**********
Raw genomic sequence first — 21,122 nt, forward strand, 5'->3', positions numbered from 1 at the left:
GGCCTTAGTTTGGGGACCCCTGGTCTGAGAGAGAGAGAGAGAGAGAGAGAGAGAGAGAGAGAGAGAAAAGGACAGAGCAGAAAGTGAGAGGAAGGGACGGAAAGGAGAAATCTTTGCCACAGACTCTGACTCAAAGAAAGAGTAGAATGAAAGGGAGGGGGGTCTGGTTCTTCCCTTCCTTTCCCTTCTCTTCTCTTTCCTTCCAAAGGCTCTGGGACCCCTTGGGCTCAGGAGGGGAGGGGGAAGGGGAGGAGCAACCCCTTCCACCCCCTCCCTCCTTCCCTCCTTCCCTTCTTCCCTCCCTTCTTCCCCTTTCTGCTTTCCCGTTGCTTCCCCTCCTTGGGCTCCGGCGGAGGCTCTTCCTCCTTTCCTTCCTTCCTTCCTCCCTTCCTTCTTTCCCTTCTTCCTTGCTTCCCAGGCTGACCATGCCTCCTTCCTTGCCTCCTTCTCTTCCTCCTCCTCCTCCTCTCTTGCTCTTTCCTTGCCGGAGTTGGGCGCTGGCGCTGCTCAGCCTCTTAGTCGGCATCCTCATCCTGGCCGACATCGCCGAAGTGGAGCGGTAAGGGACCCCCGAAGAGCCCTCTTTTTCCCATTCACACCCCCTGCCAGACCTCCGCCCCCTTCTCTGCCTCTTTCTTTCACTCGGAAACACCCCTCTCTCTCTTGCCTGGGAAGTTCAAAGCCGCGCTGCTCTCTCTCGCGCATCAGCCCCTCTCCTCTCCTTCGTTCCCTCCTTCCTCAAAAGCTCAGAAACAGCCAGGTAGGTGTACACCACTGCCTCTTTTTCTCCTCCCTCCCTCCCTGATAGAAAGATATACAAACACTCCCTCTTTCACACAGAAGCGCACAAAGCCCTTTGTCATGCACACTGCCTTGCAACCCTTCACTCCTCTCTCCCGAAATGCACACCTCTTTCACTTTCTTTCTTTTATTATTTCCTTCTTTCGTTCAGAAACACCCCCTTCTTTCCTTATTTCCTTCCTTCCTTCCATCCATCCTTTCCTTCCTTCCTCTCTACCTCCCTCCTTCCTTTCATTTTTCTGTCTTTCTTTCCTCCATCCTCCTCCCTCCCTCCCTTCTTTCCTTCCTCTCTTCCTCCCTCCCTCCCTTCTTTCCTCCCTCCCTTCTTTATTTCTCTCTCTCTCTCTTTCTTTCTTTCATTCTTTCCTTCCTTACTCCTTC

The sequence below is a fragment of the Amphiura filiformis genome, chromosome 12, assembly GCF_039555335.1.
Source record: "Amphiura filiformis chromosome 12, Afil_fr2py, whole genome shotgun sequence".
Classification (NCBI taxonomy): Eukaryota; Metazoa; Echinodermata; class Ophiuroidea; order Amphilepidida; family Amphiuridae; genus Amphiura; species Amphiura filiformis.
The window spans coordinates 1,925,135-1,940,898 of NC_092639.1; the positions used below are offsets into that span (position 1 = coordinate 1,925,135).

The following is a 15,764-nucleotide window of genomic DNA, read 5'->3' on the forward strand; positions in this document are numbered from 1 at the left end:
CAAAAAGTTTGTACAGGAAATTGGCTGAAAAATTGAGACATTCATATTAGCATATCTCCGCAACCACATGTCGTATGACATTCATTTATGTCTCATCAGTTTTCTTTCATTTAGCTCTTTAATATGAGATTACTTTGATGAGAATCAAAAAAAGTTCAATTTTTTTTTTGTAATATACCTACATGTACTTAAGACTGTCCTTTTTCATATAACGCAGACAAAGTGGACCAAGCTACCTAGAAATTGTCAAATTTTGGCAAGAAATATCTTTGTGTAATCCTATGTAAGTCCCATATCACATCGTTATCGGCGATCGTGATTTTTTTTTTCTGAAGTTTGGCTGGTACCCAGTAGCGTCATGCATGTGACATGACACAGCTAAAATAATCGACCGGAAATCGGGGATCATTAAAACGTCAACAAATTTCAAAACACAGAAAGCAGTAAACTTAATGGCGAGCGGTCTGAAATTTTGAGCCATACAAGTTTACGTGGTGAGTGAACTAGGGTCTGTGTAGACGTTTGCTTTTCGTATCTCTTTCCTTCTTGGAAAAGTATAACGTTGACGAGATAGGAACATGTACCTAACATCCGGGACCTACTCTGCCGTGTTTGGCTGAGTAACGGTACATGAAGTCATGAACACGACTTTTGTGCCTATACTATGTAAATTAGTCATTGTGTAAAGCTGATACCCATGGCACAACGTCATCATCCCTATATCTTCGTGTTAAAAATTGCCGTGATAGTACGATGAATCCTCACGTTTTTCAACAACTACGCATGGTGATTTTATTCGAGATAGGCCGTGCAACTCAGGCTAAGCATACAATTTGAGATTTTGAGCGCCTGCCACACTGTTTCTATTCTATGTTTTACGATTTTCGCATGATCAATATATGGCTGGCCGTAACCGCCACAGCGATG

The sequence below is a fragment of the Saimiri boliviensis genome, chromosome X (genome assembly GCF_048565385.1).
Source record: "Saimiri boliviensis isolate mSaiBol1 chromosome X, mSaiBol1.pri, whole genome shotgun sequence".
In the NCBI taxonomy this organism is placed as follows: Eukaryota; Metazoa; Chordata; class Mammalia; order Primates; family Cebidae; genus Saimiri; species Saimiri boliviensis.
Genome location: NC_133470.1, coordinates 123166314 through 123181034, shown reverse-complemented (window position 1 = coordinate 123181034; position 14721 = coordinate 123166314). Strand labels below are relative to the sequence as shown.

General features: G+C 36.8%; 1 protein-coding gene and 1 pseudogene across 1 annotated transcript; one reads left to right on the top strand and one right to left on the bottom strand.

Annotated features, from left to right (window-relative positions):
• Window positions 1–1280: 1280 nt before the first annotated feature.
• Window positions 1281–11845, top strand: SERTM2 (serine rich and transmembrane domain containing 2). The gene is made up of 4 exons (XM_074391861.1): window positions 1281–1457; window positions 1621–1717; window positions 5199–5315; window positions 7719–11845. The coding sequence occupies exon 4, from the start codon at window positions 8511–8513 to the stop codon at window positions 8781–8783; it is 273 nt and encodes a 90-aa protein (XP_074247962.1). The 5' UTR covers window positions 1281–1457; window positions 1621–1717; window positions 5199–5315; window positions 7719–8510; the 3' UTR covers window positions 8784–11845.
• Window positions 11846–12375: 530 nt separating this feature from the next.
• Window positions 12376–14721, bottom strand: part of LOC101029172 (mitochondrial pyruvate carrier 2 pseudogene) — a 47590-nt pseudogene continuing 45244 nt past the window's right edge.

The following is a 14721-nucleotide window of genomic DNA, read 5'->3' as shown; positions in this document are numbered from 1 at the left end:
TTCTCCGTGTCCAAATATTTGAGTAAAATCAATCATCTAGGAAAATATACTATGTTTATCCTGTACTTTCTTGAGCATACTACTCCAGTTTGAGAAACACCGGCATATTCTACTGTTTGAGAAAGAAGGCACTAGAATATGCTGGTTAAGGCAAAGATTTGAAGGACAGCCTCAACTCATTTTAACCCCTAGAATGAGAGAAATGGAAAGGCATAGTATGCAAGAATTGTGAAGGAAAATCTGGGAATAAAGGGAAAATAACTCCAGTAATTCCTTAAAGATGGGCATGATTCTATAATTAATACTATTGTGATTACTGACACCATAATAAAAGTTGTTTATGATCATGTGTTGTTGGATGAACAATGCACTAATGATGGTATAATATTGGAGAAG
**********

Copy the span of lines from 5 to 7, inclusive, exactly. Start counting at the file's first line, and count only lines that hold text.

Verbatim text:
Classification (NCBI taxonomy): Eukaryota; Metazoa; Echinodermata; class Ophiuroidea; order Amphilepidida; family Amphiuridae; genus Amphiura; species Amphiura filiformis.
The window spans coordinates 1,925,135-1,940,898 of NC_092639.1; the positions used below are offsets into that span (position 1 = coordinate 1,925,135).

The following is a 15,764-nucleotide window of genomic DNA, read 5'->3' on the forward strand; positions in this document are numbered from 1 at the left end: